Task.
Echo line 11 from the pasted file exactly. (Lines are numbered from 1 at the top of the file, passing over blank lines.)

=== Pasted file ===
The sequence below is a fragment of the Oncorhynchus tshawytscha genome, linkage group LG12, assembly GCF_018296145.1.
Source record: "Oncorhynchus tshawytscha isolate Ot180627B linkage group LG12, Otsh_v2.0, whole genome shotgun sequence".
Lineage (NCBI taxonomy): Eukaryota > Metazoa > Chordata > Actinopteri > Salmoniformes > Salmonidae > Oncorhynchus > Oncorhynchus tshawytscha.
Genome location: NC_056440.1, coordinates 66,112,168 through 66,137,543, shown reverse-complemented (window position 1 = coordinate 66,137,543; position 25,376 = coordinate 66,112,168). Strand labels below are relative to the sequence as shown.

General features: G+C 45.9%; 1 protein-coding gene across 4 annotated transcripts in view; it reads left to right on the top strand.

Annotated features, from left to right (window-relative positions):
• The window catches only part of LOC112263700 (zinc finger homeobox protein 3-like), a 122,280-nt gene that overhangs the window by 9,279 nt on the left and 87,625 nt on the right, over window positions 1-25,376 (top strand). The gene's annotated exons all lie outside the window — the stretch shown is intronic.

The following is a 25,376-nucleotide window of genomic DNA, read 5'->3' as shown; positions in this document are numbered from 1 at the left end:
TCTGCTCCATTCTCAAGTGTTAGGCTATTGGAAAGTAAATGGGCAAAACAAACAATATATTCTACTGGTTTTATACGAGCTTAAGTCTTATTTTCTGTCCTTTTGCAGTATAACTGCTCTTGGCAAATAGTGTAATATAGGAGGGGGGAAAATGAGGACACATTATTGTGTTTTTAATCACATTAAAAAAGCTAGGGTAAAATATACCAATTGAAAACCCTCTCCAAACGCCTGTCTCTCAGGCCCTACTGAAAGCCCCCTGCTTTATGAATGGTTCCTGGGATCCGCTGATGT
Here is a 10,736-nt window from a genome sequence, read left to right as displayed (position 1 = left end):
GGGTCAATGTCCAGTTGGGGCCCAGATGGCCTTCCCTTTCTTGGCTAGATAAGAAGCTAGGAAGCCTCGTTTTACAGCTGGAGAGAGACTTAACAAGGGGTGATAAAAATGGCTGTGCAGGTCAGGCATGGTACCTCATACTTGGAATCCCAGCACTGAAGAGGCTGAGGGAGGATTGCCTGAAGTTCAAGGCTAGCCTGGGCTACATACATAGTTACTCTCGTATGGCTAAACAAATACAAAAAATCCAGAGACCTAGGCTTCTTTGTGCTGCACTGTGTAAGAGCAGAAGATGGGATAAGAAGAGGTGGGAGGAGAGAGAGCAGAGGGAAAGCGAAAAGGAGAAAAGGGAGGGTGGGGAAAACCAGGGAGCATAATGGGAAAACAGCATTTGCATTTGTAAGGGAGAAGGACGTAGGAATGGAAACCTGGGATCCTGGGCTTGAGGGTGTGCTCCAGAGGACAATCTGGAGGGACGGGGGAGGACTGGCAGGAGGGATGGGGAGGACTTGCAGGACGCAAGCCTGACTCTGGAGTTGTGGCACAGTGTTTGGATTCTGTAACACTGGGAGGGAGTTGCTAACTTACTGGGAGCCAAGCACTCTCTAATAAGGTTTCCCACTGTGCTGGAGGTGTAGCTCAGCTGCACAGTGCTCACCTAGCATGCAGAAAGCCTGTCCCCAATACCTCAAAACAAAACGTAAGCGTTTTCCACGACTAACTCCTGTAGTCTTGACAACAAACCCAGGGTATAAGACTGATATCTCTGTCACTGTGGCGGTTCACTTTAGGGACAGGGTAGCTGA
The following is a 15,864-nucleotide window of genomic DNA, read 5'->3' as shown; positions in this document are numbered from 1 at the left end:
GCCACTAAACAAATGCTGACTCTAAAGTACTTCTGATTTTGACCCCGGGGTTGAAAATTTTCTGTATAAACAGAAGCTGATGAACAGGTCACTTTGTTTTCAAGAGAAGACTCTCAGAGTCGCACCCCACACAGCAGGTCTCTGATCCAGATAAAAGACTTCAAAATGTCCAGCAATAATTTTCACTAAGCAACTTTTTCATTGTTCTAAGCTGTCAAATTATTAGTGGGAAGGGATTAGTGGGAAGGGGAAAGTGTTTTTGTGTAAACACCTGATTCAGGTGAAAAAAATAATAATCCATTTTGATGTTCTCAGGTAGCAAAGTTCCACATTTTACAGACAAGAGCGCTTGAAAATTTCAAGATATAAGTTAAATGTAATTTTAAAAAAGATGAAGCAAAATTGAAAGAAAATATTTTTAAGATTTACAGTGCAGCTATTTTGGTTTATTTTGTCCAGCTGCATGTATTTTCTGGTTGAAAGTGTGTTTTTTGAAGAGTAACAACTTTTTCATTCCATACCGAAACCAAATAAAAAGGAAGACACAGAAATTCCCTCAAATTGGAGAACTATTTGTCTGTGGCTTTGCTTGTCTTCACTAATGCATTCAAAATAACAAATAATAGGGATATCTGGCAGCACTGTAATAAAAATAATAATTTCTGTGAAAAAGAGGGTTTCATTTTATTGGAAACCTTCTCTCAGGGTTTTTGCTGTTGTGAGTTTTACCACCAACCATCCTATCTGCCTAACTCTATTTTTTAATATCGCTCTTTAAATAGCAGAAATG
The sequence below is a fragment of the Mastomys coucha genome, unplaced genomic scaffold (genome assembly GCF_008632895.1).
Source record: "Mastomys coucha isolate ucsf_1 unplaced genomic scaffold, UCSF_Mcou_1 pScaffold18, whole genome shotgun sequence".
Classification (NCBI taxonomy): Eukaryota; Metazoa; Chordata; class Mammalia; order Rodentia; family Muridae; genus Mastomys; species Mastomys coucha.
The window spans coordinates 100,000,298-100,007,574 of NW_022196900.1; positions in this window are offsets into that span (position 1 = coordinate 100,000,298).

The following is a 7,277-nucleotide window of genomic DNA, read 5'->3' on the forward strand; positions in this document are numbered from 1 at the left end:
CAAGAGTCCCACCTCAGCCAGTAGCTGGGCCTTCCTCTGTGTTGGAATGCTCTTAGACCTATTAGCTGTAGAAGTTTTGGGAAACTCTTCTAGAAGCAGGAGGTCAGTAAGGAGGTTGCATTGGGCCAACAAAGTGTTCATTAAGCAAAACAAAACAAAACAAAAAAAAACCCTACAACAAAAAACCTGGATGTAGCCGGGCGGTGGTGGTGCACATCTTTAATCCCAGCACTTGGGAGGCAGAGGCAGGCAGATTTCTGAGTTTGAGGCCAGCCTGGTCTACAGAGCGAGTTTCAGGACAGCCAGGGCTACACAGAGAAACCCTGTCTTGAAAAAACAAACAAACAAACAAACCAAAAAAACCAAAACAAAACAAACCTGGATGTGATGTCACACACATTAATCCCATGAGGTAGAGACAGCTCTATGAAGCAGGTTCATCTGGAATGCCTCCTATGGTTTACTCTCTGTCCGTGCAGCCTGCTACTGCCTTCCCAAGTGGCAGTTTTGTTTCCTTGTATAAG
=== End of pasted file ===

GGGTCAATGTCCAGTTGGGGCCCAGATGGCCTTCCCTTTCTTGGCTAGATAAGAAGCTAGGAAGCCTCGTTTTACAGCTGGAGAGAGACTTAACAAGGGGTGATAAAAATGGCTGTGCAGGTCAGGCATGGTACCTCATACTTGGAATCCCAGCACTGAAGAGGCTGAGGGAGGATTGCCTGAAGTTCAAGGCTAGCCTGGGCTACATACATAGTTACTCTCGTATGGCTAAACAAATACAAAAAATCCAGAGACCTAGGCTTCTTTGTGCTGCACTGTGTAAGAGCAGAAGATGGGATAAGAAGAGGTGGGAGGAGAGAGAGCAGAGGGAAAGCGAAAAGGAGAAAAGGGAGGGTGGGGAAAACCAGGGAGCATAATGGGAAAACAGCATTTGCATTTGTAAGGGAGAAGGACGTAGGAATGGAAACCTGGGATCCTGGGCTTGAGGGTGTGCTCCAGAGGACAATCTGGAGGGACGGGGGAGGACTGGCAGGAGGGATGGGGAGGACTTGCAGGACGCAAGCCTGACTCTGGAGTTGTGGCACAGTGTTTGGATTCTGTAACACTGGGAGGGAGTTGCTAACTTACTGGGAGCCAAGCACTCTCTAATAAGGTTTCCCACTGTGCTGGAGGTGTAGCTCAGCTGCACAGTGCTCACCTAGCATGCAGAAAGCCTGTCCCCAATACCTCAAAACAAAACGTAAGCGTTTTCCACGACTAACTCCTGTAGTCTTGACAACAAACCCAGGGTATAAGACTGATATCTCTGTCACTGTGGCGGTTCACTTTAGGGACAGGGTAGCTGA